Land of the Dead first published by EyeforFilm, 30 Sept 2005
George A. Romero established himself as the first and greatest auteur of the undead with what has since become affectionately known as his ‘Holy Trinity’, a trilogy of films that laid down both the law and the lore for zombie horror. Mixing his liberal ideology with even more liberal dismemberments, he put the gory in allegory, exposing the hearts, minds and bloody entrails of America’s shifting body politic over three decades.
In Night Of The Living Dead (1968) the subtext was anxieties about racial and generational conflict; in Dawn Of The Dead (1978) it was mindless consumerism, while Day Of The Dead (1985) got its teeth into the machismo and militarism of the Reagan era. Yet all three buried their grand ideas beneath bucket loads of Grand Guignol.
So far, the nostalgic Noughties has been the decade that spawned a thousand Romero imitators, with the dead returning to something like life in 28 Days Later…, followed by the Resident Evil franchise, the Dawn Of The Dead remake, The House Of The Dead, Shaun Of The Dead, Undead, Dead Meat, The Roost and the unauthorised sub-sequel Day Of The Dead 2: Contagium.
True, there is a fair share of rotten material to be found here, but the best of these films are not merely reverential retreads, but sophisticated redevelopments of the territories that Romero first stamped. With so many zombies about, it seemed the right time for the great man to give another of his master classes – yet there are few lessons in Land Of The Dead that have not been fully learnt already and, with expectations unrealistically high, Romero now seems a crusty, if still lovable, teacher who is starting to be outshone by his own talented pupils.
In the centre of a dilapidated city is the luxurious accommodation of Fiddler’s Green, reserved for a pampered elite and ruled over by the ruthless Kaufman (Dennis Hopper). Outside its heavily guarded entrance lives a population of labourers and petty criminals, and beyond the electrified fences are masses of zombies who are gradually evolving an ability to communicate, to use tools and to act collectively. These walking dead and many of the living too (like John Leguizamo’s upwardly mobile street punk Cholo), want a taste of the good life for themselves. An uprising is brewing, the word “jihad” is in the air and, as the city’s tower looks set to come toppling down, only Riley (Simon Baker), his loyal band of friends and an armoured truck named Dead Reckoning are there to preserve from this mess what little is left of humanity.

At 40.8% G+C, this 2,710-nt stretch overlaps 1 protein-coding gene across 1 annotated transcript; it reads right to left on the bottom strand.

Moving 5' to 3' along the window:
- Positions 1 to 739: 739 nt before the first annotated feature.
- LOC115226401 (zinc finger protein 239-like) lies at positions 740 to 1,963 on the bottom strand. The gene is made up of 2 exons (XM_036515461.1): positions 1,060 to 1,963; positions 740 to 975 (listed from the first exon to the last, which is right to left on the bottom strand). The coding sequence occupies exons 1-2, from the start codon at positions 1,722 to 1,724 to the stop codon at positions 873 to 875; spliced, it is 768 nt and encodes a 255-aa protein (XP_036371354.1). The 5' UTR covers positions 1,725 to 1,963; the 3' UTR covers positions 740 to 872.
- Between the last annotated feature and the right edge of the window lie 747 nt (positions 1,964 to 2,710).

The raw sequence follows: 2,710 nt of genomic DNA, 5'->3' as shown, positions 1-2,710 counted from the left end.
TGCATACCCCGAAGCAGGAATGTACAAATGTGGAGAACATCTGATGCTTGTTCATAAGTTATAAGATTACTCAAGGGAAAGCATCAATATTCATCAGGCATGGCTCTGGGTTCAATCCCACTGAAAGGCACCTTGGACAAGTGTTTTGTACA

Land Of The Dead is entertaining enough. It has superb make-up effects, occasional splashes of inventively grisly gore and the crowd-pleasing return of SFX- artist Tom Savini to his part (originally seen in Dawn Of The Dead) as a machete-wielding biker who now just happens to be a zombie. It includes commentary on our own times, focusing on social iniquities and their consequences in Bush’s post-9/11 world. And like all Romero’s zombie films, it features a black character in a central role (the evolved zombie leader Big Daddy, played by Eugene Clark) and continues to question whether ravenous zombies, or vicious humans, are the greater threat to our beleaguered species’ survival
Yet somewhere in this familiar mix, Romero has got the balance wrong. Although previously he has been so resistant to censorship that he released the first two Dead sequels unrated in their full gory glory, this time he has agreed to reserve his stronger material for the subsequent home release, while literally tearing the guts out of the theatrical version in pursuit of the increased revenue that a lower certification can bring. The zombies here are relatively minor characters and, while we do see their relentless march on a city, they seem far more interested in political revolution than in the simpler pleasures of chowing down.
If the carnage has been toned down to suit the suits, the political content has been ramped up at the expense of any kind of subtlety. The narrow self-interest of America’s capitalist economics is embodied in Kaufman (named after the German for ‘salesman’), who fiddles (in Fiddler’s Green) while Rome burns, divides up plundered resources amongst an elite of cronies while the rest go without, and brands anyone who is no longer useful to his corrupt grip on power an enemy of the state (“We don’t negotiate with terrorists”, he declares in one scene, echoing George Dubya‘s words regarding the War on Terror: “The only way to deal with these people is to bring them to justice. You can’t talk to them. You can’t negotiate with them.”).
On the other end of the scale, Romero’s mindless, marginalised zombies represent a proletarian underclass, dying for a transformation in the social order, and in case the point is missed, they are first seen getting organised in a place called Uniontown. It is not Romero’s left-leaning geopolitical views that are the problem here, so much as the heavy handedness with which they are dramatised, so that what ought to be a buried subtext instead risks becoming pure agitprop. Indeed, the gleeful spectacle of one of the zombies shoving its hand deep into a victim’s mouth graphically reflects the film’s more general tendency of ramming ideas down the viewer’s throat.
Add to this a cast of characters who are far too cartoonishly sketchy to be engaging, and you have a weak, if fun, appendix protruding out of Romero’s excellent trilogy.
strap: George A. Romero’s extension to the zombie ‘Holy Trinity’ casts an apocalyptic eye over Bush’s polarised post-9/11 America
© Anton Bitel